Hibs must show more adventure and fortitude to avoid a real crisis
Saturday's 1-1 draw at Hamilton was the fourth match in a row that Hibs have squandered a 1-0 lead in a league encounter.
Despite holding an advantage over Hamilton thanks to Stevie Mallan's excellent first-half strike, Hibs' position of strength was eradicated by Accies midfielder Ross Cunningham's penalty.
It is becoming an all too familiar tale for the Easter Road side.
In September, Hibs took the lead against Hearts and Celtic at Easter Road but were pegged back, and in their last match prior to the trip to South Lanarkshire, they were in a winning position against a ten-man Aberdeen at Pittodrie before conceding a late equaliser.
With the exception of the match against Celtic, where the champions dominated most of the play, Hibs have had presentable chances in those aforementioned matches to score more goals.
In the derby, Melker Hallberg skied a good chance on the edge of the penalty box, Christian Doidge missed a quartet of one-on-ones at Pittodrie and at the FOY Stadium, Daryl Horgan spurned a tremendous opportunity after good work by Joe Newell.
Those misses have proved costly. Hibs' morale is low and the team seems incapable of keeping a clean sheet. Although Hamilton never truly looked like scoring from open play, there's always the danger of a set-piece - and that rang true here.
A lot of finger-pointing has come for head coach Paul Heckingbottom, and yes, he must take a lot of the blame. Hibs do appear overly-cautious in their approach. He often goes with one striker and a deep midfield that is more functional than flair. However, Heckingbottom doesn't miss the chances. He doesn't clam up on the pitch when the game gets tight. He cut an exasperated figure after the match and you can understand why. They have improved from the first four matches of the season, but the fortitude is lacking within the group.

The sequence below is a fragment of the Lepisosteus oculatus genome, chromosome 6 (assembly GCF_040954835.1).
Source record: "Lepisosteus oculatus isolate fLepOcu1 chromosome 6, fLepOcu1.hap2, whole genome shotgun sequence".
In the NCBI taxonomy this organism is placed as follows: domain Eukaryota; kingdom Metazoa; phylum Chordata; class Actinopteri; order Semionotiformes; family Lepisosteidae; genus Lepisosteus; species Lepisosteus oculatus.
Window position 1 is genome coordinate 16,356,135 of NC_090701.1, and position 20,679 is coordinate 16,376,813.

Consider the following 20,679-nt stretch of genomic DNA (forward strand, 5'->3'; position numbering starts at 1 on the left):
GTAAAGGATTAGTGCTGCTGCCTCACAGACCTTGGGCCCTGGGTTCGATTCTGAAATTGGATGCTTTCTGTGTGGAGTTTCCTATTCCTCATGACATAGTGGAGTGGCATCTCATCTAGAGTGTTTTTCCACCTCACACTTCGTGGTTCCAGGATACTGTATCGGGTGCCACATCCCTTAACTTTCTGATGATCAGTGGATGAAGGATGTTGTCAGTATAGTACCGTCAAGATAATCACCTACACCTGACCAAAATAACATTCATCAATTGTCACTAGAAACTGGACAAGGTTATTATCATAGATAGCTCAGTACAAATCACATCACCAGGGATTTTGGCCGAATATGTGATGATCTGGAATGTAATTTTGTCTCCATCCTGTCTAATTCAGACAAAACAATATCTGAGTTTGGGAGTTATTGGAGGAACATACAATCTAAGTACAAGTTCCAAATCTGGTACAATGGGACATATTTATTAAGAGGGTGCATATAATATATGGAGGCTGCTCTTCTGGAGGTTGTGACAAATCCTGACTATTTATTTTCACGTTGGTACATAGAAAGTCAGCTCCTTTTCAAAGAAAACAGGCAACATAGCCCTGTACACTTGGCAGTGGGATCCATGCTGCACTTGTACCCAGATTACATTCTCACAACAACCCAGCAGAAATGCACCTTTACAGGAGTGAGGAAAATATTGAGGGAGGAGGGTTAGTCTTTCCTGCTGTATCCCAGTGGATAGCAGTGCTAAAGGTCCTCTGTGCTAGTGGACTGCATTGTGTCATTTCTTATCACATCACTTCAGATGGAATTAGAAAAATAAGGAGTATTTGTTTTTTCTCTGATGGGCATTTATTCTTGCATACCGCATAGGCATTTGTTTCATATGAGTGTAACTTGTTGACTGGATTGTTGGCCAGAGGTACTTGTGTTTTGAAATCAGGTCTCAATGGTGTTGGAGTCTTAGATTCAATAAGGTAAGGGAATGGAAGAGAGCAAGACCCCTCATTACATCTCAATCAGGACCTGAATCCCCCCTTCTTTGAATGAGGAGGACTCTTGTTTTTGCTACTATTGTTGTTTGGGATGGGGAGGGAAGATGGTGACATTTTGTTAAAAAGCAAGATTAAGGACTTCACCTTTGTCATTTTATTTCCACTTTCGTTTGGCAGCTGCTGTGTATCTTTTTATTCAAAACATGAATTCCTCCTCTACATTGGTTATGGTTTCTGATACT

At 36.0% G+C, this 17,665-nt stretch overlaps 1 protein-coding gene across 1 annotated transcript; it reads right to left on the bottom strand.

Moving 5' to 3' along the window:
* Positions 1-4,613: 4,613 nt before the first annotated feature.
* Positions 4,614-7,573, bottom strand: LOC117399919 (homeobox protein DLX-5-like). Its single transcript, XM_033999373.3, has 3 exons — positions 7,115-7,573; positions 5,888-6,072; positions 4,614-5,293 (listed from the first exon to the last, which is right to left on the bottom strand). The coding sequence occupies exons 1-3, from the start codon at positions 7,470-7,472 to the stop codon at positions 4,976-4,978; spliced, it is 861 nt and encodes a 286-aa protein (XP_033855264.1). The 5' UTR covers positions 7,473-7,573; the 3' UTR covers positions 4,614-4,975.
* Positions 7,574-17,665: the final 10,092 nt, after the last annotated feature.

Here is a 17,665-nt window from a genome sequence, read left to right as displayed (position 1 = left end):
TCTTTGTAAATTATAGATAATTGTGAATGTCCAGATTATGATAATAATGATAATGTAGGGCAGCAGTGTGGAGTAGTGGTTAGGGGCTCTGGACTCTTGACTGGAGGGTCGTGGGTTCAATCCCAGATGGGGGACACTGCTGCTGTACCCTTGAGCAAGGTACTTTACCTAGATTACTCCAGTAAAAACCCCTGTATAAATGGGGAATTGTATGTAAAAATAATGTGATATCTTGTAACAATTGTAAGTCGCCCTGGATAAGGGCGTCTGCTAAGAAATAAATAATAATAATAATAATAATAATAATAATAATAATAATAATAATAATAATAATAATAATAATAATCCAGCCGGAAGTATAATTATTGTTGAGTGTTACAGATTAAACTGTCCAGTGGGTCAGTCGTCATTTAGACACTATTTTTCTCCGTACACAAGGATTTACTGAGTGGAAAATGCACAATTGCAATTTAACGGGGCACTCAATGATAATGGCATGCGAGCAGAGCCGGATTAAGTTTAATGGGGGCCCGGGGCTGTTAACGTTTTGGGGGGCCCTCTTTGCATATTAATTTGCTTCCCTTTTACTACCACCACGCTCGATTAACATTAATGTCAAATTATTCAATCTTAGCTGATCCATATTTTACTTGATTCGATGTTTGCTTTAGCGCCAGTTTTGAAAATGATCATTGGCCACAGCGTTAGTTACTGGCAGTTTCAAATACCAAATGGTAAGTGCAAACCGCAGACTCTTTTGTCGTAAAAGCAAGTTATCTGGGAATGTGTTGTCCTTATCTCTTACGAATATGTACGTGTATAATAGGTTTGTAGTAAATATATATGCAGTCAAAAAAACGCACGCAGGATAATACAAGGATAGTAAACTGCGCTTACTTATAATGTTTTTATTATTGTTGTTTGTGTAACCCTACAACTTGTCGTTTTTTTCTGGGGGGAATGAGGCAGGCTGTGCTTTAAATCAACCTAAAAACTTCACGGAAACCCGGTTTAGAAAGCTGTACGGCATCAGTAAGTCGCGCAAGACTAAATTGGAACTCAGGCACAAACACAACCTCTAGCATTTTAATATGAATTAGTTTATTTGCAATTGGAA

Hibs are in a period of matches which - on paper - looks fruitful. Three points away at Accies should be budgeted for, and the upcoming home matches against Ross County and Livingston are games Hibs should be winning. Be it the manager with a more adventurous approach - perhaps playing two strikers - and the players digging deeper to see out winning positions, the victories have to start coming soon.
Because, if they don't, the pressure will only intensify on an already under-fire Heckingbottom and, more worryingly, Hibs will be trying to avoid a bottom-six, potential relegation battle rather than the stated aim of top six and a tilt at European football.